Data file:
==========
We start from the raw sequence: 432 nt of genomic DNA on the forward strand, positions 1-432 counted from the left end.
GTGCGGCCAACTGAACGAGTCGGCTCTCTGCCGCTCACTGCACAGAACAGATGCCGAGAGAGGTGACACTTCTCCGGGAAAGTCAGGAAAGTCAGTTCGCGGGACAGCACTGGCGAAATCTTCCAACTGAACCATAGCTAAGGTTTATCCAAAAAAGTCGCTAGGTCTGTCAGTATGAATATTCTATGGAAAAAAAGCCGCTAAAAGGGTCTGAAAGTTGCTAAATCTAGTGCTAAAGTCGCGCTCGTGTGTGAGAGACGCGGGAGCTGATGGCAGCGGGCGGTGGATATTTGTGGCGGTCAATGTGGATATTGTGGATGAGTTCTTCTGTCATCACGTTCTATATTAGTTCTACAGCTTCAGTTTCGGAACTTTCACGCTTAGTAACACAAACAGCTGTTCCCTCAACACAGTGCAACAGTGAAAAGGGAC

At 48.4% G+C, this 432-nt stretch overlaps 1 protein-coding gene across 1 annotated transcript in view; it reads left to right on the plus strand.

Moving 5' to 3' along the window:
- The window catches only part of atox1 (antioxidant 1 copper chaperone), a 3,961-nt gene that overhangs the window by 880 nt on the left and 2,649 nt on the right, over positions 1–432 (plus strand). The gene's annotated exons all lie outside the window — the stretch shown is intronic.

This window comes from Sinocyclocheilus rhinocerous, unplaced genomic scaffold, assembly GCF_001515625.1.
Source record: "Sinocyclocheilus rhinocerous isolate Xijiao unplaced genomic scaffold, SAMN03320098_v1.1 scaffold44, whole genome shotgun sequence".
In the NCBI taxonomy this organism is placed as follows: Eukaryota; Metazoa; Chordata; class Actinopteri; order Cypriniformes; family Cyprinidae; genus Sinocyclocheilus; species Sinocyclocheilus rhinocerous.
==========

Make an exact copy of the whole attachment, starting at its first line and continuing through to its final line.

We start from the raw sequence: 432 nt of genomic DNA on the forward strand, positions 1-432 counted from the left end.
GTGCGGCCAACTGAACGAGTCGGCTCTCTGCCGCTCACTGCACAGAACAGATGCCGAGAGAGGTGACACTTCTCCGGGAAAGTCAGGAAAGTCAGTTCGCGGGACAGCACTGGCGAAATCTTCCAACTGAACCATAGCTAAGGTTTATCCAAAAAAGTCGCTAGGTCTGTCAGTATGAATATTCTATGGAAAAAAAGCCGCTAAAAGGGTCTGAAAGTTGCTAAATCTAGTGCTAAAGTCGCGCTCGTGTGTGAGAGACGCGGGAGCTGATGGCAGCGGGCGGTGGATATTTGTGGCGGTCAATGTGGATATTGTGGATGAGTTCTTCTGTCATCACGTTCTATATTAGTTCTACAGCTTCAGTTTCGGAACTTTCACGCTTAGTAACACAAACAGCTGTTCCCTCAACACAGTGCAACAGTGAAAAGGGAC

At 48.4% G+C, this 432-nt stretch overlaps 1 protein-coding gene across 1 annotated transcript in view; it reads left to right on the plus strand.

Moving 5' to 3' along the window:
- The window catches only part of atox1 (antioxidant 1 copper chaperone), a 3,961-nt gene that overhangs the window by 880 nt on the left and 2,649 nt on the right, over positions 1–432 (plus strand). The gene's annotated exons all lie outside the window — the stretch shown is intronic.

This window comes from Sinocyclocheilus rhinocerous, unplaced genomic scaffold, assembly GCF_001515625.1.
Source record: "Sinocyclocheilus rhinocerous isolate Xijiao unplaced genomic scaffold, SAMN03320098_v1.1 scaffold44, whole genome shotgun sequence".
In the NCBI taxonomy this organism is placed as follows: Eukaryota; Metazoa; Chordata; class Actinopteri; order Cypriniformes; family Cyprinidae; genus Sinocyclocheilus; species Sinocyclocheilus rhinocerous.